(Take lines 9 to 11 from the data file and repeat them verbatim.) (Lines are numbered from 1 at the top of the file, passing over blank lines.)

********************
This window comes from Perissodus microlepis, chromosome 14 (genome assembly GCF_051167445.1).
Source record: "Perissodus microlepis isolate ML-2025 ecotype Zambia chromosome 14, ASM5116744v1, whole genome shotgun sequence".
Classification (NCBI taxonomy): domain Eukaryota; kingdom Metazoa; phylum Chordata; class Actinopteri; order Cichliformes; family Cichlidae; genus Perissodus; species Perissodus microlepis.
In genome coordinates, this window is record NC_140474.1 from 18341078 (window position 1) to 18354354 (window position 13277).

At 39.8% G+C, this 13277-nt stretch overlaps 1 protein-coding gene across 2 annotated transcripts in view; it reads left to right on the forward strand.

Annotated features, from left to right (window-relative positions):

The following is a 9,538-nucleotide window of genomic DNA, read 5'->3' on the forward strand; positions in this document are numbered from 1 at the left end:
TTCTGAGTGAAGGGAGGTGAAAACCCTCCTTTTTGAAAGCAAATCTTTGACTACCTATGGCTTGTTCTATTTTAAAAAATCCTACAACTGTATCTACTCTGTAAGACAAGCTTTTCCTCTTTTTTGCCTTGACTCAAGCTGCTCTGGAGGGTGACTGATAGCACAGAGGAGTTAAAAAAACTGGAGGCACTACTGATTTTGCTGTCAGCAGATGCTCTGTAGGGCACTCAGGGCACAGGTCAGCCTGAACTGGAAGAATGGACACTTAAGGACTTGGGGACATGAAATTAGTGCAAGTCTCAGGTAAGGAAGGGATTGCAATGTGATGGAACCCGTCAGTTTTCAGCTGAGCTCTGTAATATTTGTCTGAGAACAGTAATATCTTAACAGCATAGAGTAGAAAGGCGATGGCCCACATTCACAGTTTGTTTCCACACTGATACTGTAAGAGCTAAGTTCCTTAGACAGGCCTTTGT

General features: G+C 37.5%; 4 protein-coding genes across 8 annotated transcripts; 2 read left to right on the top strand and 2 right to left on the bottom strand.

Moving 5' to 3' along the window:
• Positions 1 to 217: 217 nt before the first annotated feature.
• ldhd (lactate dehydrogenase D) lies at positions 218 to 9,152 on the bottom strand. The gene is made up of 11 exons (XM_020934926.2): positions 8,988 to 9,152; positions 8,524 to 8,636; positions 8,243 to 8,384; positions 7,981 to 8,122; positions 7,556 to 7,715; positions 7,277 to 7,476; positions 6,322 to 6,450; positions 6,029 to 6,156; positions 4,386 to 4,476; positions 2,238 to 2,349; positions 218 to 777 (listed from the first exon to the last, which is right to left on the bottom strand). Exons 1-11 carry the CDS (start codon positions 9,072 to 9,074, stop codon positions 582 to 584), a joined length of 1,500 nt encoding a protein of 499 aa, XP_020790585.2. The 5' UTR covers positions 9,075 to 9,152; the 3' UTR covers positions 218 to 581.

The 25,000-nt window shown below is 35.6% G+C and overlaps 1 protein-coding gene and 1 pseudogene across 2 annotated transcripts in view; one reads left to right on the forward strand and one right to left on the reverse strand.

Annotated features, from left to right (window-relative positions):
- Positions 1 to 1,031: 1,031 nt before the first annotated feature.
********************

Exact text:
General features: G+C 37.5%; 4 protein-coding genes across 8 annotated transcripts; 2 read left to right on the top strand and 2 right to left on the bottom strand.

Moving 5' to 3' along the window:
• Positions 1 to 217: 217 nt before the first annotated feature.